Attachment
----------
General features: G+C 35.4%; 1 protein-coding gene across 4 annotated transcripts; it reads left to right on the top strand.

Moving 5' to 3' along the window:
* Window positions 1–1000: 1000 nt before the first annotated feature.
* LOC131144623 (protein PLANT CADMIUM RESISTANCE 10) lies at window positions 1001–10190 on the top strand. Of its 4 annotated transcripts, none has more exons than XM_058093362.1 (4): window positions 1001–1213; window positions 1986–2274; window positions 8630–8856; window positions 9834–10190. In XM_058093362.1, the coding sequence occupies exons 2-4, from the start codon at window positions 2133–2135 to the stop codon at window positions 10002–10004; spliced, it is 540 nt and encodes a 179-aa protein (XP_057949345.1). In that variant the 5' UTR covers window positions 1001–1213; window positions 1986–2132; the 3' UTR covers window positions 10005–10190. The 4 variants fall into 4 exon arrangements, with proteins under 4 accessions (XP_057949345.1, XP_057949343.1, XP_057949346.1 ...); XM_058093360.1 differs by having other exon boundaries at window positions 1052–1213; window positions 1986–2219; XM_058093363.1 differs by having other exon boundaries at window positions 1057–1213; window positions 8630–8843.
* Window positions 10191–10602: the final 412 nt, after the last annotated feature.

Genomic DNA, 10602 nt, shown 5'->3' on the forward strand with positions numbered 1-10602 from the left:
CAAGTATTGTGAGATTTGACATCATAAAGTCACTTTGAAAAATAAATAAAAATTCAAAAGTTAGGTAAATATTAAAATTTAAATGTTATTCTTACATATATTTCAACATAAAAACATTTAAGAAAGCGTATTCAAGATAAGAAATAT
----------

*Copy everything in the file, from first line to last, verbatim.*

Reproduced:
General features: G+C 35.4%; 1 protein-coding gene across 4 annotated transcripts; it reads left to right on the top strand.

Moving 5' to 3' along the window:
* Window positions 1–1000: 1000 nt before the first annotated feature.
* LOC131144623 (protein PLANT CADMIUM RESISTANCE 10) lies at window positions 1001–10190 on the top strand. Of its 4 annotated transcripts, none has more exons than XM_058093362.1 (4): window positions 1001–1213; window positions 1986–2274; window positions 8630–8856; window positions 9834–10190. In XM_058093362.1, the coding sequence occupies exons 2-4, from the start codon at window positions 2133–2135 to the stop codon at window positions 10002–10004; spliced, it is 540 nt and encodes a 179-aa protein (XP_057949345.1). In that variant the 5' UTR covers window positions 1001–1213; window positions 1986–2132; the 3' UTR covers window positions 10005–10190. The 4 variants fall into 4 exon arrangements, with proteins under 4 accessions (XP_057949345.1, XP_057949343.1, XP_057949346.1 ...); XM_058093360.1 differs by having other exon boundaries at window positions 1052–1213; window positions 1986–2219; XM_058093363.1 differs by having other exon boundaries at window positions 1057–1213; window positions 8630–8843.
* Window positions 10191–10602: the final 412 nt, after the last annotated feature.

Genomic DNA, 10602 nt, shown 5'->3' on the forward strand with positions numbered 1-10602 from the left:
CAAGTATTGTGAGATTTGACATCATAAAGTCACTTTGAAAAATAAATAAAAATTCAAAAGTTAGGTAAATATTAAAATTTAAATGTTATTCTTACATATATTTCAACATAAAAACATTTAAGAAAGCGTATTCAAGATAAGAAATAT